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Degenerative Myelopathy in Dogs

Degenerative myelopathy is a disease that affects the nervous system in older dogs. Initially, it affects the hind limbs but eventually progresses to paralysis of all four limbs.

What Is Degenerative Myelopathy?

Also known as chronic degenerative radiculomyelopathy (CDRM), degenerative myelopathy (DM) is similar to some forms of human amyotrophic lateral sclerosis (ALS), or Lou Gehrig’s Disease.

Dogs with degenerative myelopathy experience gradual affects to the spinal cord, which results in slow progressive limb weakness and can eventually lead to paralysis.

What Causes Degenerative Myelopathy?

Degenerative myelopathy is caused by a mutation in the superoxide dismutase 1 (SOD1) gene which must be inherited by both parents of the dog. This mutation of the SOD1 gene causes a degeneration of the white matter in the spinal cord leading to incoordination and eventual paralysis.

The parents may be carriers of the disease without ever showing signs and pass this mutation down to their offspring.

Currently, DNA testing can screen for the mutation but will only show whether a dog is a carrier of the mutated gene and not whether they will develop the disease.

What Are the Clinical Signs of Degenerative Myelopathy?

Recognizing degenerative myelopathy in your pet can be difficult as many often associate discomfort in older dogs with old age. As always, you should speak with your regular veterinarian to help identify some of the clinical signs and potentially diagnose your dog with degenerative myelopathy.

Early Clinical Signs of Degenerative Myelopathy

Early in the disease process, clinical signs can include:

  • Incoordination

  • Weakness of the hind limbs

  • Scuffing nails or toes during walks

  • Difficulty rising from a seated or lying position

  • Easily imbalanced if nudged from the side

Developed Clinical Signs of Degenerative Myelopathy

As the disease progresses, signs will worsen to include:

  • Paralysis of the hind limbs

  • Urinary and fecal incontinence

  • Paralysis of front limbs

  • Difficulties swallowing

  • Difficulties with respiration

What Dogs Are Commonly Affected By Degenerative Myelopathy?

The average time of initial onset of the disease is 8 years of age. Typically, degenerative myelopathy affects more large breed dogs although small breed dogs can develop the disease rarely.

Commonly affected breeds are:

  • German Shepherd Dogs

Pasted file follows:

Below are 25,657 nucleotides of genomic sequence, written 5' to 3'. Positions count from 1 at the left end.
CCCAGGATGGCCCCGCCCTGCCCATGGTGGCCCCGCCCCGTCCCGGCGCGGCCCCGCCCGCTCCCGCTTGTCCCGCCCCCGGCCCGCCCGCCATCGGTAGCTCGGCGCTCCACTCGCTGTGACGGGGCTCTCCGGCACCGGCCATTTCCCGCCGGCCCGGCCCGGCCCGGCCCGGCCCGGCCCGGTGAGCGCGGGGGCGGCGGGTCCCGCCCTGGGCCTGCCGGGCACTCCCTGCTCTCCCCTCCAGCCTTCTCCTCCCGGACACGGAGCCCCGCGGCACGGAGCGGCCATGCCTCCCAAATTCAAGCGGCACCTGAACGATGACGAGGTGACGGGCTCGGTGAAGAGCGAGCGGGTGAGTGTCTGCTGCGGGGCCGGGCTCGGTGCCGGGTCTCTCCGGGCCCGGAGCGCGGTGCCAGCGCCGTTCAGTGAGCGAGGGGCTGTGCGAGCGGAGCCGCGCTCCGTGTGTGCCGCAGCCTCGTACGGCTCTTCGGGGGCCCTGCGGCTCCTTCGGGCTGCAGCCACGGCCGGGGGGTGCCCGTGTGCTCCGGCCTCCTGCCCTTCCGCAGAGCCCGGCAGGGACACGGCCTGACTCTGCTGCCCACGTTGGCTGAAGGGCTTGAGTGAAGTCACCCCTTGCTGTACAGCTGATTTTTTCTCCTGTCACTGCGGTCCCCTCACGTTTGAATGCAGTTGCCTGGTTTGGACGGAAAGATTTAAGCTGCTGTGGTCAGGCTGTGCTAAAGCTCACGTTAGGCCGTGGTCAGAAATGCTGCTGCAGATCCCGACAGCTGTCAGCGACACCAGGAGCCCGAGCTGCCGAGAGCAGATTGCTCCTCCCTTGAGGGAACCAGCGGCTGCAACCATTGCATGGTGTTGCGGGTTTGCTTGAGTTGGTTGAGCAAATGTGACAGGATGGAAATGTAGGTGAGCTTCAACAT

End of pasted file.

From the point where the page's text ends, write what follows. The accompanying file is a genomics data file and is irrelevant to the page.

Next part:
• Rhodesian Ridgebacks

  • Pembroke Welsh Corgis

  • Cardigan Welsh corgis

  • Boxers

  • Chesapeake Bay Retrievers

How Is Degenerative Myelopathy Diagnosed?

A diagnosis of degenerative myelopathy will be made based on the patient’s history, clinical signs, physical exam findings, and diagnostic tests to rule out other potential problems such as arthritis or hip dysplasia. DNA testing may also be performed to detect the SOD1 mutation if degenerative myelopathy is suspected.

Degenerative myelopathy is a disease that is considered to be a diagnosis of exclusion. What this means is that there is no test that can be done to reach a definitive diagnosis of the disease so all other potential diseases must be ruled out first, which can be a challenging process.

What Is the Treatment for Degenerative Myelopathy?

Sadly, there is no treatment for degenerative myelopathy and eventually, it will be fatal to the dog. Physical therapy and rehabilitation have been found to improve the quality of life and survival time in dogs that have been diagnosed with the disease as maintaining the health of the dog’s muscles and mobility can play a significant role in their longevity.

It is important to work closely with a veterinarian as this disease progresses so that they can help determine the best course of treatment for the dog. Ultimately, a decision to euthanize may be the kindest option for the dog as their quality of life diminishes.

How Can Acupuncture Help Degenerative Myelopathy?

As mentioned, maintaining good muscle health and mobility is incredibly important as this disease progresses. While degenerative myelopathy itself is not painful, dogs with the disease will likely experience some level of discomfort as their mobility changes.

Decreased mobility in the hind legs means that dogs will be using more of their core muscles and front legs to move around which can lead to muscle fatigue and strain. Acupuncture can help to relieve the tension and discomfort in these areas making it easier for the dog to work through physical therapy and rehabilitation comfortably.

How Aloha Veterinary Acupuncture Can Help

If your dog has recently been diagnosed with degenerative myelopathy, veterinary acupuncture might be a rehabilitation treatment worth considering.

Check out the benefits of veterinary acupuncture, and feel free to contact us with any questions you might have. You can also schedule a video consultation with Dr. Kho, who can discuss your pet and address any questions or concerns you may have about veterinary acupuncture for your dog’s degenerative myelopathy!

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